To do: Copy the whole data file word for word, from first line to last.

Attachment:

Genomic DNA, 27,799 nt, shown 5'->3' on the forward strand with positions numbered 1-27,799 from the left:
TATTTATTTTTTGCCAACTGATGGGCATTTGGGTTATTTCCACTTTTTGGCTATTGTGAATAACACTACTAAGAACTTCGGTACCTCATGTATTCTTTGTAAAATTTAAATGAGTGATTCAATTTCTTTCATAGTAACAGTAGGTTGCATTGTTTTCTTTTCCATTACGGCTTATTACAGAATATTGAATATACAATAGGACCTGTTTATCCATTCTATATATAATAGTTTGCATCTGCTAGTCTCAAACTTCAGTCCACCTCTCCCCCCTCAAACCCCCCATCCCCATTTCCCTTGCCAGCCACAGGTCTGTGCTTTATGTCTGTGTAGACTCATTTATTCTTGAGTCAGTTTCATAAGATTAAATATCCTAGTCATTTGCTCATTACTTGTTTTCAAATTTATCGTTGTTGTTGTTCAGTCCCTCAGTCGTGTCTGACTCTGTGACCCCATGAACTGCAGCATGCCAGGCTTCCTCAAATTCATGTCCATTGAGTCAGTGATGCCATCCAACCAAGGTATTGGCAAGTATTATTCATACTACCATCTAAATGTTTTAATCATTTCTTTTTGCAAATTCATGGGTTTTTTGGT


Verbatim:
Genomic DNA, 27,799 nt, shown 5'->3' on the forward strand with positions numbered 1-27,799 from the left:
TATTTATTTTTTGCCAACTGATGGGCATTTGGGTTATTTCCACTTTTTGGCTATTGTGAATAACACTACTAAGAACTTCGGTACCTCATGTATTCTTTGTAAAATTTAAATGAGTGATTCAATTTCTTTCATAGTAACAGTAGGTTGCATTGTTTTCTTTTCCATTACGGCTTATTACAGAATATTGAATATACAATAGGACCTGTTTATCCATTCTATATATAATAGTTTGCATCTGCTAGTCTCAAACTTCAGTCCACCTCTCCCCCCTCAAACCCCCCATCCCCATTTCCCTTGCCAGCCACAGGTCTGTGCTTTATGTCTGTGTAGACTCATTTATTCTTGAGTCAGTTTCATAAGATTAAATATCCTAGTCATTTGCTCATTACTTGTTTTCAAATTTATCGTTGTTGTTGTTCAGTCCCTCAGTCGTGTCTGACTCTGTGACCCCATGAACTGCAGCATGCCAGGCTTCCTCAAATTCATGTCCATTGAGTCAGTGATGCCATCCAACCAAGGTATTGGCAAGTATTATTCATACTACCATCTAAATGTTTTAATCATTTCTTTTTGCAAATTCATGGGTTTTTTGGT